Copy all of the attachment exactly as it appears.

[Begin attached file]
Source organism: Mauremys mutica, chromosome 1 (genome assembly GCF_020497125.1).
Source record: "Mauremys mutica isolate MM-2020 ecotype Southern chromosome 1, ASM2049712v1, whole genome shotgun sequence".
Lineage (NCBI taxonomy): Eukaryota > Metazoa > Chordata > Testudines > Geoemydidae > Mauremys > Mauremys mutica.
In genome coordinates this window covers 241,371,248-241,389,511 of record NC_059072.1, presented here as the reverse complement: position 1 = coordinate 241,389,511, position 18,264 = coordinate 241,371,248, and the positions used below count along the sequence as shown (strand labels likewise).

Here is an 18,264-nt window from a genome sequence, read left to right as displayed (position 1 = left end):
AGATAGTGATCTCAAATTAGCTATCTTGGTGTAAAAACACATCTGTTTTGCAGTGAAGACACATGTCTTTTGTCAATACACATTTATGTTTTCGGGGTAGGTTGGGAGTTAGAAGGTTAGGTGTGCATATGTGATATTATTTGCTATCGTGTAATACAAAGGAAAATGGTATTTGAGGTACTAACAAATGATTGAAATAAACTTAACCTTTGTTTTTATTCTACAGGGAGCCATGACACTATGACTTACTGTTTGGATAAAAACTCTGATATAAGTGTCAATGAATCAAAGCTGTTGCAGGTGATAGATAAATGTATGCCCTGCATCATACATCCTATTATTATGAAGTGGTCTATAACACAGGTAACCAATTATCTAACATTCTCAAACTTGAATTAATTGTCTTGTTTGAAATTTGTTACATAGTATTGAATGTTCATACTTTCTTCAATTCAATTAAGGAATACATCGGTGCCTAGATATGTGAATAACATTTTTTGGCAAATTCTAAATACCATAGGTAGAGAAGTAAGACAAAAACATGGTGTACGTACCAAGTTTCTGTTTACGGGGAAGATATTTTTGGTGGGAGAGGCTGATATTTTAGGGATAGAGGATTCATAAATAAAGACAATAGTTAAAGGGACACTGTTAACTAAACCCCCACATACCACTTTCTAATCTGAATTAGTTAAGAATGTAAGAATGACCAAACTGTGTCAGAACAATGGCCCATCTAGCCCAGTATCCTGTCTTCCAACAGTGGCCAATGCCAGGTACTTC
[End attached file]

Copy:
Source organism: Mauremys mutica, chromosome 1 (genome assembly GCF_020497125.1).
Source record: "Mauremys mutica isolate MM-2020 ecotype Southern chromosome 1, ASM2049712v1, whole genome shotgun sequence".
Lineage (NCBI taxonomy): Eukaryota > Metazoa > Chordata > Testudines > Geoemydidae > Mauremys > Mauremys mutica.
In genome coordinates this window covers 241,371,248-241,389,511 of record NC_059072.1, presented here as the reverse complement: position 1 = coordinate 241,389,511, position 18,264 = coordinate 241,371,248, and the positions used below count along the sequence as shown (strand labels likewise).

Here is an 18,264-nt window from a genome sequence, read left to right as displayed (position 1 = left end):
AGATAGTGATCTCAAATTAGCTATCTTGGTGTAAAAACACATCTGTTTTGCAGTGAAGACACATGTCTTTTGTCAATACACATTTATGTTTTCGGGGTAGGTTGGGAGTTAGAAGGTTAGGTGTGCATATGTGATATTATTTGCTATCGTGTAATACAAAGGAAAATGGTATTTGAGGTACTAACAAATGATTGAAATAAACTTAACCTTTGTTTTTATTCTACAGGGAGCCATGACACTATGACTTACTGTTTGGATAAAAACTCTGATATAAGTGTCAATGAATCAAAGCTGTTGCAGGTGATAGATAAATGTATGCCCTGCATCATACATCCTATTATTATGAAGTGGTCTATAACACAGGTAACCAATTATCTAACATTCTCAAACTTGAATTAATTGTCTTGTTTGAAATTTGTTACATAGTATTGAATGTTCATACTTTCTTCAATTCAATTAAGGAATACATCGGTGCCTAGATATGTGAATAACATTTTTTGGCAAATTCTAAATACCATAGGTAGAGAAGTAAGACAAAAACATGGTGTACGTACCAAGTTTCTGTTTACGGGGAAGATATTTTTGGTGGGAGAGGCTGATATTTTAGGGATAGAGGATTCATAAATAAAGACAATAGTTAAAGGGACACTGTTAACTAAACCCCCACATACCACTTTCTAATCTGAATTAGTTAAGAATGTAAGAATGACCAAACTGTGTCAGAACAATGGCCCATCTAGCCCAGTATCCTGTCTTCCAACAGTGGCCAATGCCAGGTACTTC